New U.S. Canada dairy deal ‘sensible,’ but won’t make big splash for industry

The United States and Canada reached a last-minute deal to salvage the North American Free Trade Agreement on Sunday, overcoming deep divisions to keep the 25-year-old trilateral pact intact. As part of the deal, Canada will ease protections on its dairy market and provide access that is greater than what the United States would have gained through the Trans-Pacific Partnership.

Andrew Novakovic is a professor in Cornell University’s College of Agriculture and Life Science’s Dyson School of Applied Economics and Management, whose research focuses on the U.S. dairy industry and federal policy related to dairy, other agriculture and food.


Novakovic says:

“In my humble opinion, this is a sensible deal with positive outcomes for both sides. By the same token, this deal will not have remarkable consequences for the dairy industry on either side of the border. Although it provides some uplift to U.S. prices and certainly takes a big uncertainty off the table, the reasons for low milk prices today and in 2019 are broader than this.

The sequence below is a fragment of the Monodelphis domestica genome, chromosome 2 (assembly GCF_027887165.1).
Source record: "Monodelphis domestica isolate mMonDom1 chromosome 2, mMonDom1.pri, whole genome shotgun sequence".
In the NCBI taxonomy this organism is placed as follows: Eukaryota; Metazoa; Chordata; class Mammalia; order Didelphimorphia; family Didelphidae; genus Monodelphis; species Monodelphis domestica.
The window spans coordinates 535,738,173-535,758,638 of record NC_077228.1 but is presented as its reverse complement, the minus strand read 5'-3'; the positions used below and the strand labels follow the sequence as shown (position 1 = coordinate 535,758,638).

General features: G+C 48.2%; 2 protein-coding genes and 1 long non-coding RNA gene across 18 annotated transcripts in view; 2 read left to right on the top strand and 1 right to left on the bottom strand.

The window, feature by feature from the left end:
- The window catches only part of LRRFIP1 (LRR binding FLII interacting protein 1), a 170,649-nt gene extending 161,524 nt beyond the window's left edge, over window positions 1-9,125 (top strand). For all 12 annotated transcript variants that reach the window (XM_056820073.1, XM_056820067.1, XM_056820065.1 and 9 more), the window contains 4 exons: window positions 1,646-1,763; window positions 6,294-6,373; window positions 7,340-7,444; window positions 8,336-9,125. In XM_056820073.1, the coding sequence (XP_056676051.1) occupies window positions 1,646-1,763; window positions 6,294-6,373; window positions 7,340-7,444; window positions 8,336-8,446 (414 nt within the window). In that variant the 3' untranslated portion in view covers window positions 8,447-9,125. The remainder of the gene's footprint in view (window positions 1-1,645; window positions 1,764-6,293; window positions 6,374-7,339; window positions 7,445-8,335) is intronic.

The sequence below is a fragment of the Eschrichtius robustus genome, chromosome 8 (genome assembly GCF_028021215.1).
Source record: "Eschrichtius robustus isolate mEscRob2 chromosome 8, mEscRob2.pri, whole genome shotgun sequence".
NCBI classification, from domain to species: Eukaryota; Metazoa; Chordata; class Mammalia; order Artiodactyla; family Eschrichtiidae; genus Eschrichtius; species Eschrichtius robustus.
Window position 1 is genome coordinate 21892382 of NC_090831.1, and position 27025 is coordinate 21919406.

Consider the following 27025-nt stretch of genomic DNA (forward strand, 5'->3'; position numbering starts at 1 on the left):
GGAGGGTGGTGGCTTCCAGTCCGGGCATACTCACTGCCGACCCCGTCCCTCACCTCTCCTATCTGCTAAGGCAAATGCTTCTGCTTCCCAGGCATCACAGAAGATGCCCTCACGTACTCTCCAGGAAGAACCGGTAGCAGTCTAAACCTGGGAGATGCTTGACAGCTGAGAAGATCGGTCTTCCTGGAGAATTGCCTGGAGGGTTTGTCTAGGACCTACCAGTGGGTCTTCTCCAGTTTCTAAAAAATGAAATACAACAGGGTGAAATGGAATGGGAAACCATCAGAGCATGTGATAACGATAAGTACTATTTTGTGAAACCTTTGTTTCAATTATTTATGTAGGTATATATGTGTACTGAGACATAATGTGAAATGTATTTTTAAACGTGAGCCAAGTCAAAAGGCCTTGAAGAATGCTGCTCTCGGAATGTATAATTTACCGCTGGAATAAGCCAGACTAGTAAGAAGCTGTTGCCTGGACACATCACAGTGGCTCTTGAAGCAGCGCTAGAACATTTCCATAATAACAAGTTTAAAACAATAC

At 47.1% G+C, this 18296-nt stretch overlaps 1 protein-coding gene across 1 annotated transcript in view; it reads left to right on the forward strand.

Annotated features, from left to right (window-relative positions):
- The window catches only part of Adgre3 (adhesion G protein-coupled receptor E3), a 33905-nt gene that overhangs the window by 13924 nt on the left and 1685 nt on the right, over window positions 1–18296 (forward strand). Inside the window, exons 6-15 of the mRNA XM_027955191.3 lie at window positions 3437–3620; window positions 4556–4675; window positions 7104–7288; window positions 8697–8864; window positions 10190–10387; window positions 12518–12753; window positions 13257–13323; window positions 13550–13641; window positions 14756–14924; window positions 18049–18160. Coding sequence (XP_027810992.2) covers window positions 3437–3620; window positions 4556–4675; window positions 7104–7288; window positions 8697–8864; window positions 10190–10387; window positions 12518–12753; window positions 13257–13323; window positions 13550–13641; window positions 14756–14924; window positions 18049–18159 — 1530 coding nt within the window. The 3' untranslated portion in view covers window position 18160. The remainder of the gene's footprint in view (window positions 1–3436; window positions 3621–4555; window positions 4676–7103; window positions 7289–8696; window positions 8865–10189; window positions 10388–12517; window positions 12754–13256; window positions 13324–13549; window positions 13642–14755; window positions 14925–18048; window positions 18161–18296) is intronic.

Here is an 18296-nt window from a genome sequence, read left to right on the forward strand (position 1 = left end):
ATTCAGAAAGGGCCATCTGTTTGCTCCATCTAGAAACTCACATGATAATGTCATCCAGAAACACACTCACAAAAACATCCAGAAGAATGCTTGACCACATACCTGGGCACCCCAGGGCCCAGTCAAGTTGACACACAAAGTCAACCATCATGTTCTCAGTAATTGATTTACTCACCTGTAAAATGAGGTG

“Under the new system the cost of milk used to make the products that Canada previously excluded from the U.S. will be roughly the same, so any competitive advantage will derive from transportation, lower costs of processing, better product reputation, account servicing and all the other things that go into making a sale. Perhaps the biggest plus for Canadian farmers is that we have more or less legitimized that they can sell products on world markets by using a low price in their otherwise high price system.” 

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